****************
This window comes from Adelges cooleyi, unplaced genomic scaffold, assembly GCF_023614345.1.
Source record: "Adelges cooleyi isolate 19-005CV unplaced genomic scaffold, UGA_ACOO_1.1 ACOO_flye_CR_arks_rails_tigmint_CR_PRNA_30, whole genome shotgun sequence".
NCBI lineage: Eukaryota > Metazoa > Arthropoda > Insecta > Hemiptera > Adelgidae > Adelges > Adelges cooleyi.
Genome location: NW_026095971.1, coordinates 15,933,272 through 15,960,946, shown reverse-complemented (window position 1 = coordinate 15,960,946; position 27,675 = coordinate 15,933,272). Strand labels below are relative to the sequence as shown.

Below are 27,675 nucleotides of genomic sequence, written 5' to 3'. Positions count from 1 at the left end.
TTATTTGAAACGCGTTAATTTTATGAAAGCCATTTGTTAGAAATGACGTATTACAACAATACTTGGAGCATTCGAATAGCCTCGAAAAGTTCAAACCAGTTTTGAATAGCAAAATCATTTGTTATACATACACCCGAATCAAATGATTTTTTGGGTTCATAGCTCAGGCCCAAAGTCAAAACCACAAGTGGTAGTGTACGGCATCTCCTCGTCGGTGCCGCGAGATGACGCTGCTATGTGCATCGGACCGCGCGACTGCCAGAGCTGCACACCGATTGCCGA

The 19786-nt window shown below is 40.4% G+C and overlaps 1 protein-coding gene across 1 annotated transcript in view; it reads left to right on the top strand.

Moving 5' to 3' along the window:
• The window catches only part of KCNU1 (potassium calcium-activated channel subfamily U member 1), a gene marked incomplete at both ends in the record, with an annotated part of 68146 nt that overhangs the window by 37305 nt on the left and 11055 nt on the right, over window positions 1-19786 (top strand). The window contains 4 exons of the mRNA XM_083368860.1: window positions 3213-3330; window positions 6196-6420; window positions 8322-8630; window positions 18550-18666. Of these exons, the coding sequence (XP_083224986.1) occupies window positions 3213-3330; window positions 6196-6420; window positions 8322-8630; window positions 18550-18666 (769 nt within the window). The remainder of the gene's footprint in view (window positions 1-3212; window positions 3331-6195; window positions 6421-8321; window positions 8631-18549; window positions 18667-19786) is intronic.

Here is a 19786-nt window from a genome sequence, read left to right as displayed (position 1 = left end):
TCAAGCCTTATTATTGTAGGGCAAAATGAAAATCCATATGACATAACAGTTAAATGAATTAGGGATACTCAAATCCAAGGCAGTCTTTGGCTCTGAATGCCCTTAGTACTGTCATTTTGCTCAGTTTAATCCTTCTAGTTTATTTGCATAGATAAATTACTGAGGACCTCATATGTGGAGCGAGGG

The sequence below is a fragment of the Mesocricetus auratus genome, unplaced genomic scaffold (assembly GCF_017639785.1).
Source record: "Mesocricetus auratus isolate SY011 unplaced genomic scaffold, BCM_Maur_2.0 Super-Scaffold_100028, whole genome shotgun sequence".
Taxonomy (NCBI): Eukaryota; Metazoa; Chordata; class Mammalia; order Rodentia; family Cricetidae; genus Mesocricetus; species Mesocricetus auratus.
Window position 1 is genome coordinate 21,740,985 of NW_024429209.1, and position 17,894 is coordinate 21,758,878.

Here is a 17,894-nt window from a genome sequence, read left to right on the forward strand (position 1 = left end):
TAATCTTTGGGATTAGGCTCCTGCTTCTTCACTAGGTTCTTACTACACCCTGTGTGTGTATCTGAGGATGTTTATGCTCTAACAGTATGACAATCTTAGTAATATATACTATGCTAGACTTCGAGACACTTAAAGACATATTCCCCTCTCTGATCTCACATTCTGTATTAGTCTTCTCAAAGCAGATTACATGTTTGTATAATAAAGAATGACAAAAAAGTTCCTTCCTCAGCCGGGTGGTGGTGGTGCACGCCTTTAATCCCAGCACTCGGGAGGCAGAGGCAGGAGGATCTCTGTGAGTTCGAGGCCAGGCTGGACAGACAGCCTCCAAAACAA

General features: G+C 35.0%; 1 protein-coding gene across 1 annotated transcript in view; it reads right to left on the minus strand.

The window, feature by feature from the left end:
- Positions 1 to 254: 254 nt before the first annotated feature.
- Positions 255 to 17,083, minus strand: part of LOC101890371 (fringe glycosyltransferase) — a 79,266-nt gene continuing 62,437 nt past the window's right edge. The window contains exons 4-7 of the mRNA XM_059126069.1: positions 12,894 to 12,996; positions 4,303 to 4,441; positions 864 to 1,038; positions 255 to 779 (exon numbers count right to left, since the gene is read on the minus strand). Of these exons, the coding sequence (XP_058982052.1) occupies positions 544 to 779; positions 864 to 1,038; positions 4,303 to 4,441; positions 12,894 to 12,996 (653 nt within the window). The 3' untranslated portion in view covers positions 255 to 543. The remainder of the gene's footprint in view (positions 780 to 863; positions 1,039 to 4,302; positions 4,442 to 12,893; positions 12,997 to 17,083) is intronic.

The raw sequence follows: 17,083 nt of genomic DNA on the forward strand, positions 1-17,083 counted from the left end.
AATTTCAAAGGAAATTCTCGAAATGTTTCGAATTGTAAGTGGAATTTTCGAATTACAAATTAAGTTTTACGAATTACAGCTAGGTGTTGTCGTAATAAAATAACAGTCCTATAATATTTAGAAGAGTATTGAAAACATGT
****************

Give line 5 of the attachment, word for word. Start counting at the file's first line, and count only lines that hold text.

Below are 27,675 nucleotides of genomic sequence, written 5' to 3'. Positions count from 1 at the left end.